Lithiasis and Renal Colic
What is Renal Lithiasis?
Renal lithiasis refers to kidney stones which can cause renal colic due to their presence and movement.
The first stage of forming stones is the supersaturation of the constituent elements comprising the solid particles in the urine. The presence of crystals or foreign bodies acts as a nucleus around which ions and microscopic crystalline structures cluster.
There are various types of stones, depending on their biochemical composition:
- Calcium stones account for around 80–85% of cases (the most common in Portugal are calcium oxylate, but others also exist: calcium phosphate and mixed oxylate and phosphate);
- Uric acid stones (up to 10–15%);
- Struvite stones or stones caused by infection (up to 10%);
- Cystine stones (around 1%);
- Other (less than 1%).
This urinary tract pathology is very common, and it is estimated that 9% of people may have renal lithiasis symptoms by the age of 45.
The main risk factors are:
- Low liquids consumption;
- Low urination;
- High concentrations of the component elements of stones;
- Low magnesium and cytrate concentration (protecting against stone formation);
- Use of certain drugs;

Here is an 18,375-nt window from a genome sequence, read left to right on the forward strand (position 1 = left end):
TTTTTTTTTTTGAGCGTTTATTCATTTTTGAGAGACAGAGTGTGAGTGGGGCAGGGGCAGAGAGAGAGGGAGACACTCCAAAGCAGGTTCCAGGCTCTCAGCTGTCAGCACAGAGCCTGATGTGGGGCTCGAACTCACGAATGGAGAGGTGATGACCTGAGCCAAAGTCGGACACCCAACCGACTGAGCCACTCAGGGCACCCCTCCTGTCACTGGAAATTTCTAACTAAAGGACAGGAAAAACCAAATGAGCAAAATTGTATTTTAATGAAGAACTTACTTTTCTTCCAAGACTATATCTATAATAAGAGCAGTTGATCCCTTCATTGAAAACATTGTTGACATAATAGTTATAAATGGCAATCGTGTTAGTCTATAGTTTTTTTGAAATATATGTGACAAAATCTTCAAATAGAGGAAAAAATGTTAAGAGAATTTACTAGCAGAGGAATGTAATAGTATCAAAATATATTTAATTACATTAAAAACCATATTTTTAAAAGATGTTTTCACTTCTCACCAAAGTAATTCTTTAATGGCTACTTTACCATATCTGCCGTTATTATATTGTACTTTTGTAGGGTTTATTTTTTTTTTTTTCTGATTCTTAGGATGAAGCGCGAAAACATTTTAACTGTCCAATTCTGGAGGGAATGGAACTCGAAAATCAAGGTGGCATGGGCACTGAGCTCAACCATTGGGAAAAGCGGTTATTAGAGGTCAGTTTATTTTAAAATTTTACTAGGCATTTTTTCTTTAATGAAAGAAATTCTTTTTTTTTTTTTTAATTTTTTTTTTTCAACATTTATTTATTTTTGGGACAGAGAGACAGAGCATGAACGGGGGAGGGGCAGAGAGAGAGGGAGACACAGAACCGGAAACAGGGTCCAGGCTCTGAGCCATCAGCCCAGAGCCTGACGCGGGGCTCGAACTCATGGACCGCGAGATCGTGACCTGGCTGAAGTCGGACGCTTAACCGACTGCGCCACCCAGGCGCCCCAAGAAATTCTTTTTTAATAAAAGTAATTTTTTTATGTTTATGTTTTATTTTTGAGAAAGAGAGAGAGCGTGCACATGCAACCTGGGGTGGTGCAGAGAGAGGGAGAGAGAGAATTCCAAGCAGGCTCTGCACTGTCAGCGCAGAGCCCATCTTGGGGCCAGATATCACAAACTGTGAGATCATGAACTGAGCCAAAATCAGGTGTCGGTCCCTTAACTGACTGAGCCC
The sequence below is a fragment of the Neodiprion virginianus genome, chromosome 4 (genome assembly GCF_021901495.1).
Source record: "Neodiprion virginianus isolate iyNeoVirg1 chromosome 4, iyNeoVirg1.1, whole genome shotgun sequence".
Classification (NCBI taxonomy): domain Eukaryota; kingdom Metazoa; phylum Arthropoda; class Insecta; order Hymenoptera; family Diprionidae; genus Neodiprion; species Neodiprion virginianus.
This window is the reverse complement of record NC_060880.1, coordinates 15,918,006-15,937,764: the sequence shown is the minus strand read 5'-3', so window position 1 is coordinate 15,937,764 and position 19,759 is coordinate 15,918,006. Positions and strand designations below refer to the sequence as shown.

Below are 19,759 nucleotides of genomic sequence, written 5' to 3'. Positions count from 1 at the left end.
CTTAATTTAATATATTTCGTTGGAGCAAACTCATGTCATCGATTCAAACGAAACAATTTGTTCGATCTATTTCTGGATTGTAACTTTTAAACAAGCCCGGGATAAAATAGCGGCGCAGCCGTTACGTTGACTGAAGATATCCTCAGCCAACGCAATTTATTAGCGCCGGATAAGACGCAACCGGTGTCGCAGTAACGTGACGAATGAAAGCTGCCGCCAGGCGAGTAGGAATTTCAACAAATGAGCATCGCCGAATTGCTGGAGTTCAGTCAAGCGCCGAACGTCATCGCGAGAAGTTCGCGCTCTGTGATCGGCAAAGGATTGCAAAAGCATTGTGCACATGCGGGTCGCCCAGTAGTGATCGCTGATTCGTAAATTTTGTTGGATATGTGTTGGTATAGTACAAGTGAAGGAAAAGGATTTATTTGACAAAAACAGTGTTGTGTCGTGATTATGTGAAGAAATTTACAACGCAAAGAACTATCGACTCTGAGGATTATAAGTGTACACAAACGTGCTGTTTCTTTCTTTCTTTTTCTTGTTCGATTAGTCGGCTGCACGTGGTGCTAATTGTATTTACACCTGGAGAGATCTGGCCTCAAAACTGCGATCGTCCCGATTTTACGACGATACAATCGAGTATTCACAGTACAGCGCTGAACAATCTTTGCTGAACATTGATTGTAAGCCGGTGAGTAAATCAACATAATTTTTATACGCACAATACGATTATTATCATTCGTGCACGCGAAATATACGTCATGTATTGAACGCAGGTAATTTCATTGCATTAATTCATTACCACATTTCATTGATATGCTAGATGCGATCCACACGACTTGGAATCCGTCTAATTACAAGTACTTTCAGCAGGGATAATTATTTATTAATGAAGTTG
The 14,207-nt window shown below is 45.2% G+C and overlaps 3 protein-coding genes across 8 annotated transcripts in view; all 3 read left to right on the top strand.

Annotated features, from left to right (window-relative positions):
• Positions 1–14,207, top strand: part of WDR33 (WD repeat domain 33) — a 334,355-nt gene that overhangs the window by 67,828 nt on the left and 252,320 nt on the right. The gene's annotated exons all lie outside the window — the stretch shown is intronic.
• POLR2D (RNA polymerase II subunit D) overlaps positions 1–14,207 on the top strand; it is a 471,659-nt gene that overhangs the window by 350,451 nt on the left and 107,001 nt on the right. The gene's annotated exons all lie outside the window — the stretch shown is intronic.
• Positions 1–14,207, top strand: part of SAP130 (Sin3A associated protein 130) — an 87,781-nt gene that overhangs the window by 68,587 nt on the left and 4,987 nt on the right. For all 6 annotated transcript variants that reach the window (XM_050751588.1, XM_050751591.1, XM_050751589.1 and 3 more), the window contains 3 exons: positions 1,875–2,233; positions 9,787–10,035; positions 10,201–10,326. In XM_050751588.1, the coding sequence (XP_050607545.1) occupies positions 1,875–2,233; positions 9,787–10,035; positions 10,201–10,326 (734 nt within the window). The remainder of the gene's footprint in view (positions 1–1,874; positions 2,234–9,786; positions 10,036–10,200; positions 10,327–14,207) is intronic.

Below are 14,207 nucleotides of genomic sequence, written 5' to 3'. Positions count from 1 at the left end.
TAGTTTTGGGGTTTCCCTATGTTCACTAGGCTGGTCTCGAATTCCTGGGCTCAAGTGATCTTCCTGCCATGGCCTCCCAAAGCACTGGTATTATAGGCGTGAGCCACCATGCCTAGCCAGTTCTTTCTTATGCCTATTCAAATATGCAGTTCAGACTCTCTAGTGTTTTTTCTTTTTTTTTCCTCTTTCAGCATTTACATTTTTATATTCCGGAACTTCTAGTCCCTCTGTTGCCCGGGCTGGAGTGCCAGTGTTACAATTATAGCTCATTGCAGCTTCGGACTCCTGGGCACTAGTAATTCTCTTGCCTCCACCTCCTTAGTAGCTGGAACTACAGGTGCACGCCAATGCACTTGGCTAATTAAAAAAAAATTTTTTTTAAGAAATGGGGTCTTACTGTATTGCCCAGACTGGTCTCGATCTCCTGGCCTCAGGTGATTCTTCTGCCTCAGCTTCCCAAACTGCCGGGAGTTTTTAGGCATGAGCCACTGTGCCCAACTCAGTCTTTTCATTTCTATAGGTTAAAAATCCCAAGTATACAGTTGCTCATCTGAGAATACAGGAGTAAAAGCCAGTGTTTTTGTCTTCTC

- Family history;
- Some glandular diseases, such as parathyroidism, or kidney diseases;
The formation of kidney stones is more prevalent in men than women with greater incidence in Caucasians than any other ethnicity.
Symptoms of Kidney Stones
Renal colic is usually described as one of the most painful events a person can experience. It is classically characterised as a very intense and sudden pain usually in the back or side that can radiate to the contralateral inguinal (“groin”) region. It is often accompanied by gastrointestinal symptoms, such as nausea and vomiting.
The association of fever with the above described symptoms is an important warning sign, as it indicates the possibility of one of the most dreaded complications of renal colic – infection. A patient with renal colic and fever must be seen immediately by a urologist.
When the stone is in the most distal point of the ureter or ureterovesicular junction, there may also be symptoms of lower urinary tract storage (higher urinary frequency, sudden urge to urinate and burning or discomfort when urinating).
Diagnosis of Renal Lithiasis
The presence of one or more obstructive ureteral stones causes classic renal colic (pain caused by obstruction).
Several complementary tests are necessary for a more precise assessment, such as: